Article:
It’s worth noting that while John says “the whole land” engages in this adoration of the beast, the coming verses indicate that not everyone was party to this. By “the whole land,” John means all those on earth who are not believers; those who are truly of the world, and not of the Lord. This distinction will be more explicit as we read on.
The beast is given a mouth to speak “great and blasphemous” things. Also authority is given to the beast to “act.” Some translations render the Greek here “haughty” or “boastful and blasphemous,” which, in context, is an appropriate translation of the rather broad word megas. The interesting point here is the use of the passive voice: a mouth was given, and authority was given. By whom? There are two possibilities:
- By the dragon/Satan. The dragon gave the beast its power, throne, and great authority, so it’s possible the dragon is now giving the beast the ability to speak boastful and blasphemous things, as well as the authority to act in some way (possibly to make war) for forty-two months. One has to wonder, however, why the dragon would limit the time frame of the beast’s power. Indeed, considering the time frame stated (forty-two months = 1,260 days = time, times, and half a time), it seems the beast’s activity is to last only until the Lord’s return. Which leads to the second possibility…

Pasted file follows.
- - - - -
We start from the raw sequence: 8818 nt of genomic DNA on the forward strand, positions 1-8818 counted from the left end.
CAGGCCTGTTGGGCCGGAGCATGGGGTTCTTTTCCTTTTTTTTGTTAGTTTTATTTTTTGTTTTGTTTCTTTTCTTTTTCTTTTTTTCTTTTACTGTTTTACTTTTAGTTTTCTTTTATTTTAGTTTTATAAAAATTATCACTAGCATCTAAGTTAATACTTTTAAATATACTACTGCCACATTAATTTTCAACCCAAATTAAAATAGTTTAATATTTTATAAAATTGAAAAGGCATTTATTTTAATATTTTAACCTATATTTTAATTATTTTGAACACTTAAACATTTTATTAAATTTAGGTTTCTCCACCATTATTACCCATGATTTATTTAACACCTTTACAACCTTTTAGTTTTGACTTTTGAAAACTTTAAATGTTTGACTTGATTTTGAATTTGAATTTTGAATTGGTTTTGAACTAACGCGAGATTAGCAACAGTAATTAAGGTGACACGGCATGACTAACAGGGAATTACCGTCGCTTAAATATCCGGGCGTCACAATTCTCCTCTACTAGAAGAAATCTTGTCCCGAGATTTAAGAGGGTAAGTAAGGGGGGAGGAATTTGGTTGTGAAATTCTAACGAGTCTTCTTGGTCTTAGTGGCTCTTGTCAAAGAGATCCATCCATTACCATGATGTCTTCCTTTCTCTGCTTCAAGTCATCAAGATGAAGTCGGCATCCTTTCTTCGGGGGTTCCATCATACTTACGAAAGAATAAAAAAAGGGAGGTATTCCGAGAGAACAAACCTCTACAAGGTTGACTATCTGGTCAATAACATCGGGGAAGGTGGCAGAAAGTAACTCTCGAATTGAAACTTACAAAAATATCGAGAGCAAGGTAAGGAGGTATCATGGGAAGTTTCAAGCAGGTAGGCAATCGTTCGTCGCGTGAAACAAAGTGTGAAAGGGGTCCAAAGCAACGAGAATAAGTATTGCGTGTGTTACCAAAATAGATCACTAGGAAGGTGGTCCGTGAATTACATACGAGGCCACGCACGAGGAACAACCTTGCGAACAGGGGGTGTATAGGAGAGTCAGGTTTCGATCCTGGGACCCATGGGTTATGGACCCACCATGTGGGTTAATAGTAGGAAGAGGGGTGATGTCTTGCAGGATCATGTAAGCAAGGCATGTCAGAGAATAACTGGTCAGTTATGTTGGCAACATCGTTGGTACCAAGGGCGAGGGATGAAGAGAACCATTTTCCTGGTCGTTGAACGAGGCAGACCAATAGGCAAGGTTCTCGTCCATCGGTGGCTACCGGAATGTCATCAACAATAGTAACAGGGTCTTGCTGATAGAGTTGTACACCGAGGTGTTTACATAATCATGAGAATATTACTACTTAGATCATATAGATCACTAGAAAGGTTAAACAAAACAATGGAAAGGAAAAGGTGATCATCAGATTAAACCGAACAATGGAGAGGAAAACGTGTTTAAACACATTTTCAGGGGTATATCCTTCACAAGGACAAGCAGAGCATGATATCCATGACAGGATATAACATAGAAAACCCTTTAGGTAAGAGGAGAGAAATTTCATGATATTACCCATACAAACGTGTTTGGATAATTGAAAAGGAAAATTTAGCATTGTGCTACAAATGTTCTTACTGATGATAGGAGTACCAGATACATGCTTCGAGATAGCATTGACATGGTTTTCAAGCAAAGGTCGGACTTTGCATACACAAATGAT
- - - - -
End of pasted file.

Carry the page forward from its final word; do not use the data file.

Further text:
- The Lord. Since the dragon is not mentioned here as the one giving (as he was in 13:2), it’s likely this is a “divine passive.” This kind of passive is common throughout Scripture, where God’s activity is spoken in the passive voice (e.g., “And this was done…” “This was given to him…”). If God is the one giving voice and power to the beast, then this verse emphasizes God’s sovereign control over all things, including the persecution of His people. But it also reminds us that the beast’s time is limited, a fact the dragon knows all too well (12:12). Who is it that sets the times, and is the only one who knows when the end will come? Surely the precise duration of the “forty-two months” is God’s and God’s alone to determine.
The “great and blasphemous things” puts us in mind of Daniel 7, verses 8 and 25, where one of the fourth beast’s horns had a mouth that spoke “great things,” and that same beast “will speak words against the Most High… for a time, times, and half a time.” Again, there a strong fulfillment connection between John’s beast and the four beasts of Daniel.
Verse 5 raises the subject of blasphemy, which we’ve encountered before already in 13:1, speaking of the “blasphemous names” on the heads of the beast. I wanted to spend a little time exploring what the Bible says about blasphemy: what is it, and what does it mean in the context of the beast and Revelation? However, we ran out of time, so that discussion will have to wait until next time.